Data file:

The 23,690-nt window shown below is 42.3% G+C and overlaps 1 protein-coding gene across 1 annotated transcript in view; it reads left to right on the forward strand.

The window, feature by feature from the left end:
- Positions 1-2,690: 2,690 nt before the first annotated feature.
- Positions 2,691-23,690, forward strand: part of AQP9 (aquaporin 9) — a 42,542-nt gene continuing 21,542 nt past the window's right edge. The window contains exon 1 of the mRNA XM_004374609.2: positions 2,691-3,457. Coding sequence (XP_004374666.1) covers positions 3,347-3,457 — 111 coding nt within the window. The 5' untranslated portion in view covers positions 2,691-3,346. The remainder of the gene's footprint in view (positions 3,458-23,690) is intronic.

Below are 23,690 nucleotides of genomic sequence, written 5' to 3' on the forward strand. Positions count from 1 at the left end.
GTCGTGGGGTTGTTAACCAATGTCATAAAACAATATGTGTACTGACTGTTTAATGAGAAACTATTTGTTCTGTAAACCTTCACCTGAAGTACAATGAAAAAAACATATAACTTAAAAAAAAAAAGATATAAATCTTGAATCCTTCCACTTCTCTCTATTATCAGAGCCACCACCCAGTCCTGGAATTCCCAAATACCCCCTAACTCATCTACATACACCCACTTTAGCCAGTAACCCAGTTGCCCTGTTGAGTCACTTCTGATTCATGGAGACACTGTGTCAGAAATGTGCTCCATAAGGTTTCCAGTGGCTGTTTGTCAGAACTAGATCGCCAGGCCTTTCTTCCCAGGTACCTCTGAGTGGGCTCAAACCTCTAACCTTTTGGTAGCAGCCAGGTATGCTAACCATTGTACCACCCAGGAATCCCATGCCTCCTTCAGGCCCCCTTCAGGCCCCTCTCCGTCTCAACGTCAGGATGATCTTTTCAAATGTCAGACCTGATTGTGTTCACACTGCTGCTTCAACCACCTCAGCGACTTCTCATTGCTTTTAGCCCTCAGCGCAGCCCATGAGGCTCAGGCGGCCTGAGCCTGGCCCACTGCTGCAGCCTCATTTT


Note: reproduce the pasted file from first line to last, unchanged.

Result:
The 23,690-nt window shown below is 42.3% G+C and overlaps 1 protein-coding gene across 1 annotated transcript in view; it reads left to right on the forward strand.

The window, feature by feature from the left end:
- Positions 1-2,690: 2,690 nt before the first annotated feature.
- Positions 2,691-23,690, forward strand: part of AQP9 (aquaporin 9) — a 42,542-nt gene continuing 21,542 nt past the window's right edge. The window contains exon 1 of the mRNA XM_004374609.2: positions 2,691-3,457. Coding sequence (XP_004374666.1) covers positions 3,347-3,457 — 111 coding nt within the window. The 5' untranslated portion in view covers positions 2,691-3,346. The remainder of the gene's footprint in view (positions 3,458-23,690) is intronic.

Below are 23,690 nucleotides of genomic sequence, written 5' to 3' on the forward strand. Positions count from 1 at the left end.
GTCGTGGGGTTGTTAACCAATGTCATAAAACAATATGTGTACTGACTGTTTAATGAGAAACTATTTGTTCTGTAAACCTTCACCTGAAGTACAATGAAAAAAACATATAACTTAAAAAAAAAAAGATATAAATCTTGAATCCTTCCACTTCTCTCTATTATCAGAGCCACCACCCAGTCCTGGAATTCCCAAATACCCCCTAACTCATCTACATACACCCACTTTAGCCAGTAACCCAGTTGCCCTGTTGAGTCACTTCTGATTCATGGAGACACTGTGTCAGAAATGTGCTCCATAAGGTTTCCAGTGGCTGTTTGTCAGAACTAGATCGCCAGGCCTTTCTTCCCAGGTACCTCTGAGTGGGCTCAAACCTCTAACCTTTTGGTAGCAGCCAGGTATGCTAACCATTGTACCACCCAGGAATCCCATGCCTCCTTCAGGCCCCCTTCAGGCCCCTCTCCGTCTCAACGTCAGGATGATCTTTTCAAATGTCAGACCTGATTGTGTTCACACTGCTGCTTCAACCACCTCAGCGACTTCTCATTGCTTTTAGCCCTCAGCGCAGCCCATGAGGCTCAGGCGGCCTGAGCCTGGCCCACTGCTGCAGCCTCATTTT